Remembering Philip Seymour Hoffman (1967-2014)

All of these years, I’ve had a nickname for Philip Seymour Hoffman, it was See More Hoffman, a moniker he’d earned because whenever I’d see him in any film, it was clear his presence was always needed more. Hoffman was one of my favorite actors, someone who constantly elevated whatever film he was in.

He was a true a thespian, whose filmography spanned comedies, dramas and a range of characters, who were everyday men and other times dastardly villains with a few complex shades, in between. Hoffman always dug deeper, a true empath whose discernible gift to capture and break down every aspect of a character, will remain in a league all its own.

Hoffman had been a remarkable asset to every film he took part of, whether as Chris O’Donnell’s classmate in “Scent of a Woman” or the comedic relief in “Twister”, a veritable bright spot, in an otherwise not-so-great movie.

In 1997’s “Boogie Nights”, Paul Thomas Anderson would usher him into a breakthrough role as Scotty, a boom operator in the porn business, who possessed an unrequited love for Dirk Diggler (Mark Wahlberg). Hoffman was vulnerable and sincere, a standout in a truly great ensemble. 

The next year, he would light it up in the Coen Brother’s cult film, “The Big Lebowski” as the assistant to the Big Lebowski. A litany of memorable roles would follow, a humorous turn in the underrated “State and Main”, one of the more honest, behind-the-scenes Hollywood flicks.

Then it was back to drama with a startlingly haunting turn in “Cold Mountain” and in complete juxtaposition, a hilarious role as the friend of Ben Stiller, in “Along Came Polly”. He was the sole funny factor that made a disappointing movie, shine.

His landmark and Oscar winning role in “Capote” would bring him into mainstream recognition, as one of the best actors in the business. His spot-on interpretation of Capote, down to his voice and walk was on point. Hoffman had become untraceable. Finding shades of previous incarnations in his characterizations was impossible to do.

Leveraging his golden statue, work would deservedly pick-up. He followed up his Oscar win, as the menacing villain in “Mission: Impossible III”, yet another film he was the highlight of. After spending a few years in independent productions such as “Before the Devil Knows Your Dead”, “Doubt” and “Synecdoche, New York” he returned to more mainstream work.

In 2011, he starred back to back in “The Ides of March” and “Moneyball”, blessing both films with strong supporting performances. 

It was 2012’s “The Master” where Hoffman stunned as cult leader, Lancaster Dodd. Reteaming with “Boogie Nights” director Paul Thomas Anderson, Hoffman again brought his unique screen sensibility to the forefront with profound reserve and enigmatic charm. He was disarming and approachable, in a performance that transcended, in a quiet manner of speaking and of being.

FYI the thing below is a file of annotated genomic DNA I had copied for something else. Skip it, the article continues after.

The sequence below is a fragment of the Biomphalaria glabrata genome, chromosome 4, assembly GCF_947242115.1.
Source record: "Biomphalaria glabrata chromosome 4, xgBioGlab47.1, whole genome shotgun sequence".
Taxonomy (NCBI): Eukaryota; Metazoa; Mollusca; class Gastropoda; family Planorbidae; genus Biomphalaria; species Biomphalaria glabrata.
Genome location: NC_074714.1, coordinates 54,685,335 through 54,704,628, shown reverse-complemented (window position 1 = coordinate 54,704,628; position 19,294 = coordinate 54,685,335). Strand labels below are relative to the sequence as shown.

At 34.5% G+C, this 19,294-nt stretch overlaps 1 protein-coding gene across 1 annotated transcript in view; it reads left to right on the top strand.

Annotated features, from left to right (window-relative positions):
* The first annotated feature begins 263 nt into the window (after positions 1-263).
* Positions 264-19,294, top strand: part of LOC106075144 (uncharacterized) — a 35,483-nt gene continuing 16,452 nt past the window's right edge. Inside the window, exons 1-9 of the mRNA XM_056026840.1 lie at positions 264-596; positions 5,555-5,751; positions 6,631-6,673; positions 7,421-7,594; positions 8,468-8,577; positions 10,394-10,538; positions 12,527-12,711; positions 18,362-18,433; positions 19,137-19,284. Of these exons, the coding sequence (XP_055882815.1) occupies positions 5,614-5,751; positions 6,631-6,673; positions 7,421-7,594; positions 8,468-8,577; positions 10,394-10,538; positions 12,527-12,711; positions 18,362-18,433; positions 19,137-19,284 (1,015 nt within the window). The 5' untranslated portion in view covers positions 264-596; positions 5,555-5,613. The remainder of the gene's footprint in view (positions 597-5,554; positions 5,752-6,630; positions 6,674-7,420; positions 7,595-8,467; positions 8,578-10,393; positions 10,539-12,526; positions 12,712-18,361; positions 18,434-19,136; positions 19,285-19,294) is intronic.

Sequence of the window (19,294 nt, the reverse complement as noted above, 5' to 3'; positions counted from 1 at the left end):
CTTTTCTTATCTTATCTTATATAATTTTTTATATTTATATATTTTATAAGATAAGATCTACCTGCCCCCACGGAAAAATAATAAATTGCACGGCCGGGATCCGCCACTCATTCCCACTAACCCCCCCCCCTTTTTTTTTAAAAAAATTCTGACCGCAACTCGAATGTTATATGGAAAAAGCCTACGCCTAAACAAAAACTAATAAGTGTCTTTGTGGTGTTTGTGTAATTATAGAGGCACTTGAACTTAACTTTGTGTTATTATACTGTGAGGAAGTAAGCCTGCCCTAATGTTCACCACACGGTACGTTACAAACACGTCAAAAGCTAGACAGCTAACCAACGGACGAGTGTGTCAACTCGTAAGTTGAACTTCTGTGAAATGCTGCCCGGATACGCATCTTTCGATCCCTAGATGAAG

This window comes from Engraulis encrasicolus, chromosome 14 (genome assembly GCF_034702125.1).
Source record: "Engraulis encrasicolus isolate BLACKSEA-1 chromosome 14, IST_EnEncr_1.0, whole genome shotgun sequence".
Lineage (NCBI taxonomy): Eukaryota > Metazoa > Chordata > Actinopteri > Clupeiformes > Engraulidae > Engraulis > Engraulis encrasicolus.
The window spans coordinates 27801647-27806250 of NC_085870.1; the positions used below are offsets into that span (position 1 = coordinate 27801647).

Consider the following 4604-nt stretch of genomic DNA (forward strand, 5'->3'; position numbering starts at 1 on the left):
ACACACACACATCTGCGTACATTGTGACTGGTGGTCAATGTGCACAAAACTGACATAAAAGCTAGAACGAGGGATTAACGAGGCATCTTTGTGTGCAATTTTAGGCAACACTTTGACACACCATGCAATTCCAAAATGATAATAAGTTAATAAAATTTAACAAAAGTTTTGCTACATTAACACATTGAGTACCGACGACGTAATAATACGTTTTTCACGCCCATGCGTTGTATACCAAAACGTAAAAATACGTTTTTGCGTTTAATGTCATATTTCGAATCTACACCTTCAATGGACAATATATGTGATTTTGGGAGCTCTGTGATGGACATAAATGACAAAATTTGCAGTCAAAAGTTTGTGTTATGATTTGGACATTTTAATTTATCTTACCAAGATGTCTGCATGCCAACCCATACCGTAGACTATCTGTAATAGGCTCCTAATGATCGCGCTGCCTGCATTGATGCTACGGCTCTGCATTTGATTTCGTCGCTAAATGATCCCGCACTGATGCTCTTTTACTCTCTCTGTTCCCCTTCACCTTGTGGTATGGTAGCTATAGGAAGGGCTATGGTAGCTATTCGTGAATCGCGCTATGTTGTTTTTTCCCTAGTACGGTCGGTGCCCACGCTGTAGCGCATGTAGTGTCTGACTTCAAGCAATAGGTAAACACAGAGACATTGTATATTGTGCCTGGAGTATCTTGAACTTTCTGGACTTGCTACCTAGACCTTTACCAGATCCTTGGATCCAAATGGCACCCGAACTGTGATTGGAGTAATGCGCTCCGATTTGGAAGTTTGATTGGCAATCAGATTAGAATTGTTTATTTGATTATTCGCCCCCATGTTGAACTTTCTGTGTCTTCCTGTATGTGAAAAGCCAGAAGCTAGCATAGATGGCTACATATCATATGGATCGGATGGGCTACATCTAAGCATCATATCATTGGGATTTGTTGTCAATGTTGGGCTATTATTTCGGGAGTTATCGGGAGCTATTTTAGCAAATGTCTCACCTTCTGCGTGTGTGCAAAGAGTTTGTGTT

He disappeared and it was one of those performances that after watching, you knew wouldn’t come around again, any time soon. The film’s bizarre nature was anchored on a terrestrial plane that only Hoffman could’ve secured.

The last movie I’d watched, in which he starred, was last year’s “The Hunger Games: Catching Fire” and it was a welcomed reminder of his expertise and a rare moment for wider audiences to See More Hoffman. As I tried to become engrossed in the plight of the film, it was his performance that managed to finally draw me in.

In the sea of over the top effects; a subtle human performance ebbed out of the darkness, a reminder of his immense skill. His gravitas was a rare virtue filled with self-assured poise, the perfect mix of warmth and sinister diabolism that kept viewers on constant alert. 

This year, I was already anticipating his upcoming works, “A Most Wanted Man” and “God’s Pocket” amongst the list of the year’s must-sees, having just premiered at the Sundance Film Festival and an upcoming series on Showtime, “Happyish”.

Last Friday his second directorial effort was announced, “Ezekiel Moss” starring frequent on-screen collaborator Amy Adams and Jake Gyllenhaal. It was an elating announcement that I quickly made note of and then Sunday it all changed. 

Hoffman reportedly lost his life to the disease known as addiction, losing a battle he had won for nearly 25 years. Last year, his private struggle made front page news as he entered rehab. A fraction of time, in a grand scheme of fighting has resulted in a tremendous loss that is simply tragic. There are no other words to describe it. He deserves to be remembered for all he shared with people. 

Hoffman never engaged in celebrity. He lived a quiet personal life with his partner Mimi Russell and their 3 children. My heart goes out to them most of all. For the public, he will forever remain a part of film’s eternal fabric.

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